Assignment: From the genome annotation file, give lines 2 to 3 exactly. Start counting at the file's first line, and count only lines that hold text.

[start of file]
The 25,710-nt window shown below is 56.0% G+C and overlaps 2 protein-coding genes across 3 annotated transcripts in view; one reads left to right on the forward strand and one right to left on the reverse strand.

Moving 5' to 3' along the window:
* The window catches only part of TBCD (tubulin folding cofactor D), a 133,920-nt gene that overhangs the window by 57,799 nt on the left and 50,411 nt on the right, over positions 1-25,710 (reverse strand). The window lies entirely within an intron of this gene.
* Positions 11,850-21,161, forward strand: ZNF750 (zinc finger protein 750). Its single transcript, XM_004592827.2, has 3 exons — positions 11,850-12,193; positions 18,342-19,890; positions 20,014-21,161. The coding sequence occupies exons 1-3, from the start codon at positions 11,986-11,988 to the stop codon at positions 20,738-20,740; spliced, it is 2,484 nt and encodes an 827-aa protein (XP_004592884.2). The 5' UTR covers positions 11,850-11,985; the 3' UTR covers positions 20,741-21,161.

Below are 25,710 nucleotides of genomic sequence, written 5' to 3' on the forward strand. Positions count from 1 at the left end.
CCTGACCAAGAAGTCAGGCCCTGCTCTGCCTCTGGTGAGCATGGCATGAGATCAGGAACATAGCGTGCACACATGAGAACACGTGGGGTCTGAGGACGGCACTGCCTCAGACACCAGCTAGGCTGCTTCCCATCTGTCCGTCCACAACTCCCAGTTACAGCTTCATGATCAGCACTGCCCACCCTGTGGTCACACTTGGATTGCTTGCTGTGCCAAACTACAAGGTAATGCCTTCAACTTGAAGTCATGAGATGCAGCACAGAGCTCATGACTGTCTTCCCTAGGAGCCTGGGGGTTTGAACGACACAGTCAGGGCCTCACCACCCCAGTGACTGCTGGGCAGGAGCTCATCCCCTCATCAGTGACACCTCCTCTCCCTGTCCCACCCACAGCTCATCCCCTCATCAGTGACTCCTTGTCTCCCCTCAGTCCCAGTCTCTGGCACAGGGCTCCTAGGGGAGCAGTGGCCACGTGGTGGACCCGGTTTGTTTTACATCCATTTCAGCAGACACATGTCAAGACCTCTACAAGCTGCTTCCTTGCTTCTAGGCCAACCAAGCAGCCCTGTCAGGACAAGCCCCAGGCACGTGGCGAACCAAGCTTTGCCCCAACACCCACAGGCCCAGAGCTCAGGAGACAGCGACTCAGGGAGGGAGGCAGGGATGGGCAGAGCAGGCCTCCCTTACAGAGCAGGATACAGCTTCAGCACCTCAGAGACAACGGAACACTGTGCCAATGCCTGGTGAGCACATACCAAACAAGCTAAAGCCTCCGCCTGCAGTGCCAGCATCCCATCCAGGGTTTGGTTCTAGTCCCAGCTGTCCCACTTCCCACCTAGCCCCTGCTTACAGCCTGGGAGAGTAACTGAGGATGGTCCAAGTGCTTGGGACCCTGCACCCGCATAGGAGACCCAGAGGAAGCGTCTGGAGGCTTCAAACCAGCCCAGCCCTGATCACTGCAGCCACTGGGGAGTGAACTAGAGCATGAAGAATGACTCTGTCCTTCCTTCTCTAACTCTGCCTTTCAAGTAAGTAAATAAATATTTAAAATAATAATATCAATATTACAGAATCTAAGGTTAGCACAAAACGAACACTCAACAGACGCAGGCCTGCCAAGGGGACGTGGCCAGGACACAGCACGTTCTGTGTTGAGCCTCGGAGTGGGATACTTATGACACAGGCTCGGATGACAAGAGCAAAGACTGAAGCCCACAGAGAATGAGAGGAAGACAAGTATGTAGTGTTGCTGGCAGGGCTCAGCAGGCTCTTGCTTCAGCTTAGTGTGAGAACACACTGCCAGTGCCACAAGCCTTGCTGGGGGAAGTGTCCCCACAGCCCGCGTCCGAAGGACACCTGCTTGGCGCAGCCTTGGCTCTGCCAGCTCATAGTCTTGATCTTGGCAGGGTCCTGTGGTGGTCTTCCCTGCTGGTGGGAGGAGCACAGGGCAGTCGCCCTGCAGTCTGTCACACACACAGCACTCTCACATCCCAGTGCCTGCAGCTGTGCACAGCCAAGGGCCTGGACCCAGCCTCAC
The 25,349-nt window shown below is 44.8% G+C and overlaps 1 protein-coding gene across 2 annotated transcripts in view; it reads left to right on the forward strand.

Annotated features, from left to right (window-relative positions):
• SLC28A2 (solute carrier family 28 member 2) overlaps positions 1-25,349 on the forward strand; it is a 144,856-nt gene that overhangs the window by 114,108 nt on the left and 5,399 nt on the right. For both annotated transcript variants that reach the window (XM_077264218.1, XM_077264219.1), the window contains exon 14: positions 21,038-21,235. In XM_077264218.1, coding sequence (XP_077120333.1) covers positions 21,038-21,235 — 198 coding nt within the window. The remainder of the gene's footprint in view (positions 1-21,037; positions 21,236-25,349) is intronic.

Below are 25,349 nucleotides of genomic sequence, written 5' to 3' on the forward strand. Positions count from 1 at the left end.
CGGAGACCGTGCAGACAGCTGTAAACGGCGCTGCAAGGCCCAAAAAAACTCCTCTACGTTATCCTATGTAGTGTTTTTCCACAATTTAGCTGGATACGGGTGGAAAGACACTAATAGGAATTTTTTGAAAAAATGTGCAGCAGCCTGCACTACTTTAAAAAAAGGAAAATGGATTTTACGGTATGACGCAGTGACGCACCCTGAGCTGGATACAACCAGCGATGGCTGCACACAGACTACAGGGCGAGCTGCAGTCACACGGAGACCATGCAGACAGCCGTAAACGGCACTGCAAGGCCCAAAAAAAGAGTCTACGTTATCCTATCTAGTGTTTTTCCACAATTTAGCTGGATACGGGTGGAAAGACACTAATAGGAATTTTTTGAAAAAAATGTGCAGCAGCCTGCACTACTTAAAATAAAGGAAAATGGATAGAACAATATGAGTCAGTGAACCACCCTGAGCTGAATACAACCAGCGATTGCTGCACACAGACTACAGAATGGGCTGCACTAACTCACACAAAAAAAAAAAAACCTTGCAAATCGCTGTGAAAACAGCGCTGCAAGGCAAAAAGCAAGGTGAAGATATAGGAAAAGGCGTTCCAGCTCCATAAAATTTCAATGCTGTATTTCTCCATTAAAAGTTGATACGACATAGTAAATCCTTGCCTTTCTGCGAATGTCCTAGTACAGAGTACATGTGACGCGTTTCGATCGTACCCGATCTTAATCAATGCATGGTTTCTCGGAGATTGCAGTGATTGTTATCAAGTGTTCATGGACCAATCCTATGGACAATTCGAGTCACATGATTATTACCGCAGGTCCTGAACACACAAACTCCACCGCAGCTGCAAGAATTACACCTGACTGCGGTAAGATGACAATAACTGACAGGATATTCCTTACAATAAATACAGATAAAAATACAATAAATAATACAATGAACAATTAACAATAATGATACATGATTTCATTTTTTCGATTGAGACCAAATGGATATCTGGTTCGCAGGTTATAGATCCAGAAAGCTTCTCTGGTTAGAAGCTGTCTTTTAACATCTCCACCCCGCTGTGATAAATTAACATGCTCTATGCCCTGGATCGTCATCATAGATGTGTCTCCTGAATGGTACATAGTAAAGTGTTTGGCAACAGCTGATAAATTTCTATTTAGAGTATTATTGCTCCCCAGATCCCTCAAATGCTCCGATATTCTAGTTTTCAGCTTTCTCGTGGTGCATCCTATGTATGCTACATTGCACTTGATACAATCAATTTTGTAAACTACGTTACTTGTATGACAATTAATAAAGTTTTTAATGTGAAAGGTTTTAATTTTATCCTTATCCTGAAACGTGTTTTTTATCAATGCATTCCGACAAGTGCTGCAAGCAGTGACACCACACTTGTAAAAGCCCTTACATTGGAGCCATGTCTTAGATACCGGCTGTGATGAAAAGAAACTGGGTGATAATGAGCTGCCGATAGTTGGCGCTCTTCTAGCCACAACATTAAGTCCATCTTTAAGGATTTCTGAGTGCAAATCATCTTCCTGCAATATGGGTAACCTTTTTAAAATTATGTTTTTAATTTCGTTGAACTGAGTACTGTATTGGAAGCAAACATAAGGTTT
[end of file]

Moving 5' to 3' along the window:
* The window catches only part of TBCD (tubulin folding cofactor D), a 133,920-nt gene that overhangs the window by 57,799 nt on the left and 50,411 nt on the right, over positions 1-25,710 (reverse strand). The window lies entirely within an intron of this gene.